There is a push to drop Republic of China as Taiwan’s formal name. Pro-independence protesters in Taipei. (Ritchie B Tongo/EPA, via Shutterstock)
China is using its growing air and sea power to try to intimidate Taiwan, the self-ruled island that it hopes to annex. It has also weaponized its economic prowess to induce foreign companies and governments to erase Taiwan’s international presence.
But in Taiwan itself, there has been increasing resistance. A vocal segment of Taiwan’s population of 23 million is trying to push back against Beijing with a potent weapon that China lacks: democracy.
China’s campaign appears to have hardened Taiwanese resolve against the Chinese Communist Party, while fueling resentment toward the Cold War labels Taiwan operates under. A referendum this month asks whether Taiwan should compete at international sporting events under that name, rather than “Chinese Taipei.”
At an October rally in Taipei, protesters denounced both China’s goal of annexing Taiwan and the use of the island’s official name, the Republic of China. For older Taiwanese, the Republic of China name and flag conjure memories of Chiang Kai-shek’s Kuomintang government, which arrived in 1945, massacred tens of thousands of Taiwanese in 1947, and declared martial law in 1949 that lasted until 1987.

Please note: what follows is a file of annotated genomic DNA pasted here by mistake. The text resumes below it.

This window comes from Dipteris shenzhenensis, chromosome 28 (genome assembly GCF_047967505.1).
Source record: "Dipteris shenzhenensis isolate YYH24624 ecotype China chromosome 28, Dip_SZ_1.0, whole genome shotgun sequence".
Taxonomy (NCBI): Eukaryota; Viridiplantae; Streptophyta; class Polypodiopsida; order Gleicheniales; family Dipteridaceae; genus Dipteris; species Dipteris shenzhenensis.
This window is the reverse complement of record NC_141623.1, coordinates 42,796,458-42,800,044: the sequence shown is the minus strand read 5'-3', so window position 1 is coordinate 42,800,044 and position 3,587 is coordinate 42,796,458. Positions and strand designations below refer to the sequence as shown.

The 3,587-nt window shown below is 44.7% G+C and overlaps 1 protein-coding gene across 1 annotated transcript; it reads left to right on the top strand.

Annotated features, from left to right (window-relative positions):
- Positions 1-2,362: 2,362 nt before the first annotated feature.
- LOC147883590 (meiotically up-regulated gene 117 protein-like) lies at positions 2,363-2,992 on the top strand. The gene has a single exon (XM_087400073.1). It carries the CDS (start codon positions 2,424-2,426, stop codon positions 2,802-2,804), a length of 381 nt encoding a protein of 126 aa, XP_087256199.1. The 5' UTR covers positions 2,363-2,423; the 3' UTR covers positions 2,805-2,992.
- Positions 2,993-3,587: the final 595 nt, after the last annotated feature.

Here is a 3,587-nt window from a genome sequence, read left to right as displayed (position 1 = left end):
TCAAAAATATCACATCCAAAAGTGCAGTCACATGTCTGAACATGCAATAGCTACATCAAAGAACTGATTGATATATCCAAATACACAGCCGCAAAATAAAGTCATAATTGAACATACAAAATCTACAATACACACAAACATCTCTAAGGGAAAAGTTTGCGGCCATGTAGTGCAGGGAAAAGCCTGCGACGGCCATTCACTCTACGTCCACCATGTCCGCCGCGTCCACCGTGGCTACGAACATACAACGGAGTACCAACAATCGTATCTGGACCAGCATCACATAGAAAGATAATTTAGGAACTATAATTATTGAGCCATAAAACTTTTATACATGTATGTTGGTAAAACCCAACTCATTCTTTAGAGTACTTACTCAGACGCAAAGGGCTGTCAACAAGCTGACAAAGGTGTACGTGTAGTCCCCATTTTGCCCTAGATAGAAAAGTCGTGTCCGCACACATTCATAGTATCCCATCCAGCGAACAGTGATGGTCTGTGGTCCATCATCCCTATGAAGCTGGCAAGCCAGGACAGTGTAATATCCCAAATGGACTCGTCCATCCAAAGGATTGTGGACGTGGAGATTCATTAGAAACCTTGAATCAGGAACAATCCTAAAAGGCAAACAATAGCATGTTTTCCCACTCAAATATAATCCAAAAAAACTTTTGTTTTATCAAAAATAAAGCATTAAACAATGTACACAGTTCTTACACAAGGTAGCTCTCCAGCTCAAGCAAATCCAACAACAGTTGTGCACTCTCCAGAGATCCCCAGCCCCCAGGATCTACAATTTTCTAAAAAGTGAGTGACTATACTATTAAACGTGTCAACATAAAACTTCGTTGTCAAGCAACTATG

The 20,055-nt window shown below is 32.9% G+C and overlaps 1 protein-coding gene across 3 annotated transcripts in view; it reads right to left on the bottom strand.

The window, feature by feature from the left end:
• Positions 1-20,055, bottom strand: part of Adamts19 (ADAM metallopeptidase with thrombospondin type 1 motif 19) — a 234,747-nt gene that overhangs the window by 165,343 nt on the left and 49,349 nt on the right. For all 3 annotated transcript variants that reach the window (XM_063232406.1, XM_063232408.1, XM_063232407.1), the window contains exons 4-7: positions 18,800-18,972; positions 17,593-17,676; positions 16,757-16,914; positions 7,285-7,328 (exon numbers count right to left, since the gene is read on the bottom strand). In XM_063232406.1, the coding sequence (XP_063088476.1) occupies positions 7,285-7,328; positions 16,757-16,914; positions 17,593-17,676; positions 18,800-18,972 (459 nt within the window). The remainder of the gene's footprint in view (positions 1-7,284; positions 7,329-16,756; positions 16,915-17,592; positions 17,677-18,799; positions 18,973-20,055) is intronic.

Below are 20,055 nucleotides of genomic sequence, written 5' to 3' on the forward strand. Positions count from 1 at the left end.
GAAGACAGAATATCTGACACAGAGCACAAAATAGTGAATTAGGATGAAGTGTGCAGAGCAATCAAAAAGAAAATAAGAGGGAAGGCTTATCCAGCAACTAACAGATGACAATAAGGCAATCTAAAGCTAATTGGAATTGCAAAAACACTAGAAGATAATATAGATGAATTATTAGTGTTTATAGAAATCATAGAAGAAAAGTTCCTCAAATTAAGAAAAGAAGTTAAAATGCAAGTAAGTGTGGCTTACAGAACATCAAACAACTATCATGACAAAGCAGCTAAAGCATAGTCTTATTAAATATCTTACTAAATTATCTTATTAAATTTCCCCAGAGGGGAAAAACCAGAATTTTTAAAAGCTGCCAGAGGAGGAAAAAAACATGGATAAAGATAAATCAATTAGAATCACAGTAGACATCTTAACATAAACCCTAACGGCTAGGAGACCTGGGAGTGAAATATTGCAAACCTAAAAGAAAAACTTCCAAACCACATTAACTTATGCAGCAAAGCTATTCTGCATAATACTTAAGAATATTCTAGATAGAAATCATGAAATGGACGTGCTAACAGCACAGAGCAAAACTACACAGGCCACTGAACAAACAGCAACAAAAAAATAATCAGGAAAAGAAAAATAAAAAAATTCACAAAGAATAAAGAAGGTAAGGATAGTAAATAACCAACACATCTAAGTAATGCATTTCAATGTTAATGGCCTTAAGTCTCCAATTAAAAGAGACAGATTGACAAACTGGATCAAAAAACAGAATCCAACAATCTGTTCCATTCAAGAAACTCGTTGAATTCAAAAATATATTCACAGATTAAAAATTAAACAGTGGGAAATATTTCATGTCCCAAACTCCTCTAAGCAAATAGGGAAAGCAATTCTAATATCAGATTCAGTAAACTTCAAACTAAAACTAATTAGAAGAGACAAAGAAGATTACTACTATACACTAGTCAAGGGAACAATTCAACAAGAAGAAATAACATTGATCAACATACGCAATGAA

The name was kept to suggest that the Kuomintang was China’s true government. But it can create the impression that Taiwan is part of China. One protester, Liao Yao-song, said, “We need to reform the referendum law, then we can change the name of the country and change the national flag.”
Last December, Taiwan’s referendum law was overhauled to make it easier to propose referendums, but kept constitutional issues like the island’s name, flag and territory off limits. The rally’s organizer, the Formosa Alliance, seeks to change the law in order to have a referendum on national sovereignty. The group includes two former presidents, Lee Teng-hui and Chen Shui-bian.
The Chinese defense minister, Wei Fenghe, recently warned Taiwan against formalizing its independence. He said, “If someone tries to separate out Taiwan, China’s army will take the necessary actions at any cost.”
Many Taiwanese oppose formal moves that might bring a military response from China. So some independence-minded groups have their eyes on lesser goals. In late November, Taiwan will hold local elections, which will include a referendum question on whether it should compete in international sporting events as “Taiwan” rather than “Chinese Taipei.”
Should voters choose “Taiwan,” the result will almost certainly be ignored by the International Olympic Committee, which has selected Beijing to host the 2022 Winter Games.
Proponents say that the world will at least know where the Taiwanese people stand.
“It doesn’t say ‘Chinese Taipei’ on maps — it says ‘Taiwan,’ ” said Jongher Yang, former director of the Taipei municipal sports bureau. “We just want to let others know what place our athletes come from.”